So here we go. The first category Herren addresses is murder ballads, in the close company of a type of character Dylan has engaged with over his career: “lawbreakers, rebels, and desperadoes” (26). The argument rearranges most of the tracks on the album to suggest that the narrator, motivated by his desire to hunt down and kill his lost love, becomes a fugitive, is arrested, imprisoned, and executed with a dying wish to be redeemed or to receive mercy in this world or the next, knowing that it will be unfulfilled. The key, Herren reminds us, to accepting this interpretation is to remember that Dylan’s speaker is not a literal killer, but a dreamer. His disturbing nocturnal visions are the substance of the narrative. Herren also reminds us that Dylan and the dreamer-protagonist of the album are not the same person, but they “do have one important thing in common: they both know a hell of a lot of folk and blues songs” (27). Herren provides a quick and effective background on the murder ballad genre and Dylan’s previous forays into it, acknowledging that the genre can descend into blatant misogyny and using that observation to address Dylan’s uneven record on depictions of women. He keeps the focus on dreaming, though, as an aesthetic motif rather than as an occasion for psychoanalysis. He’s keen to remind us of the crucial distinction between artist and protagonist: “Dylan is a master swimmer gliding through the sea of madness in which his dreamer drowns” (37). This analysis attaches itself to one of the outtakes, “Dreaming of You,” which, Herren suggests, perfectly captures the crux of his argument, though it is “inexplicably” left off the album (37). He springboards to “Make You Feel My Love” at that moment, reframing a song that many of Dylan’s champions love to hate for its sweet, cliched, anodyne triteness. Hardly, says Herren. Within the context of the murder ballad analysis, this song is menacing and creepy. Placed between his analyses of the more overtly sinister tracks “Love Sick,” “Can’t Wait,” and “‘Til I Fell In Love With You,” the argument sticks. Herren is a literary scholar, so the lyrics are tantamount to his analysis, but he does manage to address musical concerns, too, including the arrangements, the Psycho-like sounds of the organ (“four staccato stabs”) at the opening of “Love Sick,” and the distinct rasp of Dylan’s voice (“estranged and alien”) (34).
As the murder ballad chapter approached its conclusion, the centrifugal force of the argument left me feeling a little dizzy, like someone added a healthy pour of tequila into the rich cup of coffee that is the argument. I’m not complaining – I like both espresso and hard liquor – but here I felt the need for more patience. Herren’s close readings of some of the more challenging and enduring tracks on Time Out of Mind – “Standing in the Doorway,” “Not Dark Yet,” “Trying to Get to Heaven,” and “Highlands” – are perceptive and convincing, and he uses them to good effect to conclude the argument about the murder ballad tradition, but they’re surrounded with a whirlwind of allusions to everything from fairy tales to canonical literature to Dylan’s own songs to such a degree that I wanted the author to slow down a bit and sink even deeper into the lyrics he’s so good at analyzing. The book is on the short side for an academic study, so I don’t think anything would have to be cut to make room.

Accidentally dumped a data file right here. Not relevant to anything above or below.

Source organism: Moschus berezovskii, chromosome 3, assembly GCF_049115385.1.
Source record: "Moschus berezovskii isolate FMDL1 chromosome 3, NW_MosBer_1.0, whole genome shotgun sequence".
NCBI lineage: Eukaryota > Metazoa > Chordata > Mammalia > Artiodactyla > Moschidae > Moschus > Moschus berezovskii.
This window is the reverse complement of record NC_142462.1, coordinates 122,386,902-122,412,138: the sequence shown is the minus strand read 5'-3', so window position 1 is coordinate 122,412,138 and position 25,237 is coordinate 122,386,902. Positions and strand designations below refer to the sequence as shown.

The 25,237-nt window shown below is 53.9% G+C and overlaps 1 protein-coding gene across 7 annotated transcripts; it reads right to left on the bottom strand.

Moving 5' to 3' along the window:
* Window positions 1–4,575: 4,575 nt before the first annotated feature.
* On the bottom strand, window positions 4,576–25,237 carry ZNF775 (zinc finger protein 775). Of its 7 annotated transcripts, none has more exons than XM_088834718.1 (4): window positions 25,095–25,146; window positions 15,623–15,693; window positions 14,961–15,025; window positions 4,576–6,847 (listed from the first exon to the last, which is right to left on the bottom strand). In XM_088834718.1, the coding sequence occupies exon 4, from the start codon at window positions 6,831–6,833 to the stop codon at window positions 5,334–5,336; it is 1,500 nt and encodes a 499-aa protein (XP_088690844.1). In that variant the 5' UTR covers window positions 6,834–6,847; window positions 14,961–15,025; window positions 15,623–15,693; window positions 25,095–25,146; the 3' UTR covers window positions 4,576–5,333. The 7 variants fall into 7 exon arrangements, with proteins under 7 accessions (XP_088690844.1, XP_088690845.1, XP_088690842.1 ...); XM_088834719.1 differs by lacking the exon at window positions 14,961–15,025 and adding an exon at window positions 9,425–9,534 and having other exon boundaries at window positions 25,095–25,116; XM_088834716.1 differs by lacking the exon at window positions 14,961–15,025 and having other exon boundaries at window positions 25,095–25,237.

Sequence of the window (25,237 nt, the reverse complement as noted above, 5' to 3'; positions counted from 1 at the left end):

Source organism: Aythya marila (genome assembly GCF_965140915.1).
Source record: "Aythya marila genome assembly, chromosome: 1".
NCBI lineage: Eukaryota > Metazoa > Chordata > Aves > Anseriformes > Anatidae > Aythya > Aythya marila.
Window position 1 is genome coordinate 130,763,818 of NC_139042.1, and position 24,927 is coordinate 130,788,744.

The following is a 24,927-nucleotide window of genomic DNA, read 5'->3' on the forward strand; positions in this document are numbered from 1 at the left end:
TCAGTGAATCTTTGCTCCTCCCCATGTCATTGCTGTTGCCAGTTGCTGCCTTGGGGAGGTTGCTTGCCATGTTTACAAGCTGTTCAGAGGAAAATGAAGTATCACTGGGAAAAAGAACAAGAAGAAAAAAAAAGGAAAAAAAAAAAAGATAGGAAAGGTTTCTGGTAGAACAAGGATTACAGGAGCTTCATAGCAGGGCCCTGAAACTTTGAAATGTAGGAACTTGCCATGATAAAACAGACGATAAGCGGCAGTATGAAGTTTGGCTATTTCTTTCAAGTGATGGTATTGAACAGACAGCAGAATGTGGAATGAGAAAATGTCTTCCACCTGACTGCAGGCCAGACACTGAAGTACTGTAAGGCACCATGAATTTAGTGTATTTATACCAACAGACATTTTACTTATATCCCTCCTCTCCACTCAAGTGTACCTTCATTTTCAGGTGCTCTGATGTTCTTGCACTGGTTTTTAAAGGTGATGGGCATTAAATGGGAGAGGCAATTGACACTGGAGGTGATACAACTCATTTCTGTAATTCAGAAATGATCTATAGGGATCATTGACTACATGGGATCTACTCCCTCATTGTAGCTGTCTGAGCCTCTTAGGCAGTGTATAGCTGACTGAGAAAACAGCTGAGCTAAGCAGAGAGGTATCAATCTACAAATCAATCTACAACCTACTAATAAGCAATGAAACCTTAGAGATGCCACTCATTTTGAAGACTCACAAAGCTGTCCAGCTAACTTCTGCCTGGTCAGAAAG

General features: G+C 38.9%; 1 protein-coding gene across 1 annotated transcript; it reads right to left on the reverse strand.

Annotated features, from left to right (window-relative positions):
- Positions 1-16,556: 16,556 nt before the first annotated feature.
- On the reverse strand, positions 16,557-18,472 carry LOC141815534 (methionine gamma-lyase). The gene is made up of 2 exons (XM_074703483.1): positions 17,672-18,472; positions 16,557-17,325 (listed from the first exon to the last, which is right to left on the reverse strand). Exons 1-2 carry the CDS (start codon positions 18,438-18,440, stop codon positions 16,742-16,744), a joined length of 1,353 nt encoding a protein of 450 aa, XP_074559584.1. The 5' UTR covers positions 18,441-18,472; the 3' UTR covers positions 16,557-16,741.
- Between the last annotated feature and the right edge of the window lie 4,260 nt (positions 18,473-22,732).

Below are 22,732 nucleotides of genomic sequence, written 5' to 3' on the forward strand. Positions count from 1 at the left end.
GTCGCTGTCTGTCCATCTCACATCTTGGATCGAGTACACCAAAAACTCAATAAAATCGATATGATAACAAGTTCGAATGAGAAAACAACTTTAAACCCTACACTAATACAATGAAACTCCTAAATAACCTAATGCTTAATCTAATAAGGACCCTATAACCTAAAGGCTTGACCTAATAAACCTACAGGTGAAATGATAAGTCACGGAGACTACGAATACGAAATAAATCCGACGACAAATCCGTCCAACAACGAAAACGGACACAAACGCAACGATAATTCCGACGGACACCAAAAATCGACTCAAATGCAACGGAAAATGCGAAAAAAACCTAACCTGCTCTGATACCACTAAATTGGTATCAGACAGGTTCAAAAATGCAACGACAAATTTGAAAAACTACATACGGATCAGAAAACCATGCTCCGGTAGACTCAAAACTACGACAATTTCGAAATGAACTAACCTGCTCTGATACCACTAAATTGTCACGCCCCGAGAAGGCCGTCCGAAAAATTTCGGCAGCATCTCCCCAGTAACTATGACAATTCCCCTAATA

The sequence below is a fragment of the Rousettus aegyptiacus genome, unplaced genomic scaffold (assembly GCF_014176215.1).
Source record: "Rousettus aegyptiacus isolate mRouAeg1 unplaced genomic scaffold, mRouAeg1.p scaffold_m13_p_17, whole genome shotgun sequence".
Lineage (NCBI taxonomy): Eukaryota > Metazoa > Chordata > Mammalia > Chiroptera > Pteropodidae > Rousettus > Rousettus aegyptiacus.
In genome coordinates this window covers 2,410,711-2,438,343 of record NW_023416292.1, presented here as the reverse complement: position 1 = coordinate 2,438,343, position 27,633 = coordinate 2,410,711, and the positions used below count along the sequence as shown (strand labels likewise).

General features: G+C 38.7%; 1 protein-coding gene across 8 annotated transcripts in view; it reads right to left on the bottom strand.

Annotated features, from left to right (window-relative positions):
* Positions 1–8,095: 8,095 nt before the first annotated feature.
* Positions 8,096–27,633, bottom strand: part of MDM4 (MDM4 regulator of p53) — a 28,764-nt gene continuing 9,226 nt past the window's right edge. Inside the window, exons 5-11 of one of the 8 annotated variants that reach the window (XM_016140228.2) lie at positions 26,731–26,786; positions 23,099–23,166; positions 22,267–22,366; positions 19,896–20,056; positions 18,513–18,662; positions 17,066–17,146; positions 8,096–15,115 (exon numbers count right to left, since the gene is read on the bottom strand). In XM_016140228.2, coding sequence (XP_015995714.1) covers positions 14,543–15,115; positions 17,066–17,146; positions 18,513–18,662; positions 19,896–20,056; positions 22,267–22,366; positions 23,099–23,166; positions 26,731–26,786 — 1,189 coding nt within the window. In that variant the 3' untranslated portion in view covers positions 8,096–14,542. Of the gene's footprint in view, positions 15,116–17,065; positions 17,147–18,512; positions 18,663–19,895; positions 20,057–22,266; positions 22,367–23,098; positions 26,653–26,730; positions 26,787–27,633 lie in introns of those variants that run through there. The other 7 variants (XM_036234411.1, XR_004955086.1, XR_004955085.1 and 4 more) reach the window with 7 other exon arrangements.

The next chapter covers Herren’s second category, religious allegory. The frame here involves a good bit of effort defining the term, especially since Dylan once explicitly claimed that Time Out of Mind did not employ allegory. “I have given that up,” our hero declared in an interview with Edna Gunderson (54). Like hell you have, Herren rejoins. I’m persuaded by Herren’s inclination to “trust the tale” rather than the teller here because he works so hard and so carefully to define allegory, whereas Dylan in the interview writes it off as mere “philosophical dogma” (57, 54). Plus, as we know, it’s dangerous business to take Dylan’s interviews at face value. Herren weaves a web connecting a literary tradition from the medieval type of soul-struggle called “psychomachia” to Othello to Moby-Dick in order to argue for this album’s place in that tradition.
Psychomachia is one of (you guessed it) three forms of allegory Herren identifies in Dylan’s work, the other two being personification and intertextual identification with an allegorical figure. The first and third categories are the most prevalent on Time Out of Mind, and Herren begins the chapter with a somewhat lengthy establishment of Dylan’s allegorizing early in his career through readings of “The Lonesome Death of Hattie Carroll,” “Shelter from the Storm,” and “Where Are You Tonight” among others. It takes ten pages to get to Time Out of Mind, or rather to one of the outtakes, “Red River Shore,” which is the author’s entry point. He lingers on this “undeniably stellar song” for quite some time – about seven pages, with plenty of connections to earlier and later songs peppered in – which is the type of sustained analysis I was craving at the end of the preceding chapter (62). Moses is the key figure of intertextual identification here: Herren concludes his analysis by calling it “Dylan’s Mosaic mosaic” (69). (Clever!) This reading sets the table for a diverse set of inquiries into the album’s other allegorical features, which are more free-ranging and combinatory than the way the murder ballad reading worked in the previous chapter (i.e. as a continuous narrative, told out of order). The spiritual pilgrimage is one dimension, but without the customary redemption at the end. The biblical figures Herren initially showcases here are Job and his tormenter, Satan, who provide ways to reframe some of the tracks he contextualized with the murder ballad tradition earlier. The separate contexts are opportunities to go deeper into the analysis, and indeed, Herren refers to them as “levels” (74, 78). The overall argument takes on breadth as well as depth as Herren goes into some tracks that did not get as much play in chapter two such as “Cold Irons Bound.”